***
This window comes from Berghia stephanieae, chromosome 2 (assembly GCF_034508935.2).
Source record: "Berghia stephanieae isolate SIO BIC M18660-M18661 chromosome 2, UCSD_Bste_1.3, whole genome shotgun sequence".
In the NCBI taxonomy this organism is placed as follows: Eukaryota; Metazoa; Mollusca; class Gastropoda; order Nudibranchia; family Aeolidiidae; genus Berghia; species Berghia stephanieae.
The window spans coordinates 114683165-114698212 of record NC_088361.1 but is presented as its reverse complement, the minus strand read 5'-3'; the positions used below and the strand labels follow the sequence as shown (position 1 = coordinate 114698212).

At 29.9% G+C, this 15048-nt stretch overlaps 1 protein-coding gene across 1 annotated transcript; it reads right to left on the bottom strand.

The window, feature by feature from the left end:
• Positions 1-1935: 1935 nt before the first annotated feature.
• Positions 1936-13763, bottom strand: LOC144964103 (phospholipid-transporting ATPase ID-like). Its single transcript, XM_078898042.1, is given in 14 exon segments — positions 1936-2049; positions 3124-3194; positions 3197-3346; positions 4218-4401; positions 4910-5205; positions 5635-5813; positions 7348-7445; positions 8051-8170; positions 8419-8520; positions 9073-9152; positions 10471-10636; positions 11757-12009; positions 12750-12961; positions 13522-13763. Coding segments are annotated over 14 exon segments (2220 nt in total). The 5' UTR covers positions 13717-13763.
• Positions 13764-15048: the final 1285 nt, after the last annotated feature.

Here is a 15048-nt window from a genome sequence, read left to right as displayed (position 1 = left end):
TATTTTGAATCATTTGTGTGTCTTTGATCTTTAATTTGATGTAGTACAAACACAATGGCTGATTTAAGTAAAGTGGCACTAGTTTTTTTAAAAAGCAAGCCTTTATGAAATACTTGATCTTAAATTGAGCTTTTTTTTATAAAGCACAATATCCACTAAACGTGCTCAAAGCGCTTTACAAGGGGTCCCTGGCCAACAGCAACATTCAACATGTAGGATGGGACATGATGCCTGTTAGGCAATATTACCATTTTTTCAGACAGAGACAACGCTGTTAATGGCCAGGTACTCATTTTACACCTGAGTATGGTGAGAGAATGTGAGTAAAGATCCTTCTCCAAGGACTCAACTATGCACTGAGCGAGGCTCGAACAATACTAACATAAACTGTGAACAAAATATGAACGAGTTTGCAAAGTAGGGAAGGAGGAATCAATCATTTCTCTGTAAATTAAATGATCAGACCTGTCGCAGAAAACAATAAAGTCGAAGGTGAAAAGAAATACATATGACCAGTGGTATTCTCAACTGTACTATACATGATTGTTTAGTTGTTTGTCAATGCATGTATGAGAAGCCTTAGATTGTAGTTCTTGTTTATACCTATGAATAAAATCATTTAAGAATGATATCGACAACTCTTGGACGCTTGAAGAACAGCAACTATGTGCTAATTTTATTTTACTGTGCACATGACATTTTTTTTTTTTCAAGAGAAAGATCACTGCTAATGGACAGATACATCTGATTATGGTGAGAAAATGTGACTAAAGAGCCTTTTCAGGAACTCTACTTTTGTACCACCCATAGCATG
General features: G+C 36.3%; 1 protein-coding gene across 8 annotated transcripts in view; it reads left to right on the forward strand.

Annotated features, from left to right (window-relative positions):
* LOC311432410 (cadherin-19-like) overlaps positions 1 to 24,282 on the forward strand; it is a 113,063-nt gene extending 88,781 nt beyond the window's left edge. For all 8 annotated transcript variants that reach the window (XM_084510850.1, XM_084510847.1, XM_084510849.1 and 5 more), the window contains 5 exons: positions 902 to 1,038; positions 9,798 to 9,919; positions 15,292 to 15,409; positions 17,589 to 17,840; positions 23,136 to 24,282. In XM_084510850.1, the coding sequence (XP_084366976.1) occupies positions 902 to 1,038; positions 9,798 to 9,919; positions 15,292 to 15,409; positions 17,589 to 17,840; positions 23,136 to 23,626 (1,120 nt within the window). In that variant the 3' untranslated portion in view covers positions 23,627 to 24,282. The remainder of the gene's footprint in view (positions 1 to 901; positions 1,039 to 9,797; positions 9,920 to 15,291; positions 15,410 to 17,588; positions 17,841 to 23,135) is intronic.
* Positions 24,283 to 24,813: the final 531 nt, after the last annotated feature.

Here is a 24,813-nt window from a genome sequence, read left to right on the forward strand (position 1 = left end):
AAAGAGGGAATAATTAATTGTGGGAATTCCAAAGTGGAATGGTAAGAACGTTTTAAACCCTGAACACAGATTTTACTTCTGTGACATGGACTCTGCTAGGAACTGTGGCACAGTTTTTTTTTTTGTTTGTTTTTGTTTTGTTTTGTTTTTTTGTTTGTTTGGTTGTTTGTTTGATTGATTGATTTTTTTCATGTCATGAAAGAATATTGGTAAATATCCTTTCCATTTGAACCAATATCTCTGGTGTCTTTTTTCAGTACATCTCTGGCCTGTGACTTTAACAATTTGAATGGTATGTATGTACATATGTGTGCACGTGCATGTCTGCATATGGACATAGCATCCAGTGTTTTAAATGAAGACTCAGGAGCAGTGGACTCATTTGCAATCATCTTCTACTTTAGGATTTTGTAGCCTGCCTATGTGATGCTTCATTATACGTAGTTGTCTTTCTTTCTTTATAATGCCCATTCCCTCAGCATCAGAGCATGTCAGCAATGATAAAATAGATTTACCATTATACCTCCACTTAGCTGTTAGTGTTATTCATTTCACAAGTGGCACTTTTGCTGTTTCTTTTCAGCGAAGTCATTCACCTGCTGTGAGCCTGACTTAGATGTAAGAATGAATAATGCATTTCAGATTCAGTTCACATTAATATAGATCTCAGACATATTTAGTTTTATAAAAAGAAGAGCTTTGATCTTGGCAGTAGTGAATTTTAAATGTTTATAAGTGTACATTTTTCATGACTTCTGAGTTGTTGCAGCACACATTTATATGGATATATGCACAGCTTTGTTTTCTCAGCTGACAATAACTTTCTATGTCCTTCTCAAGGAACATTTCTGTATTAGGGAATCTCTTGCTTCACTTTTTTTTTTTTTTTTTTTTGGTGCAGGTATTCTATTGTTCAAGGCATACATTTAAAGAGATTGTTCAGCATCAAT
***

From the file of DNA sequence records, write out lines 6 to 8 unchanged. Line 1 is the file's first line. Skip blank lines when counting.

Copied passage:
The window, feature by feature from the left end:
• Positions 1-1935: 1935 nt before the first annotated feature.
• Positions 1936-13763, bottom strand: LOC144964103 (phospholipid-transporting ATPase ID-like). Its single transcript, XM_078898042.1, is given in 14 exon segments — positions 1936-2049; positions 3124-3194; positions 3197-3346; positions 4218-4401; positions 4910-5205; positions 5635-5813; positions 7348-7445; positions 8051-8170; positions 8419-8520; positions 9073-9152; positions 10471-10636; positions 11757-12009; positions 12750-12961; positions 13522-13763. Coding segments are annotated over 14 exon segments (2220 nt in total). The 5' UTR covers positions 13717-13763.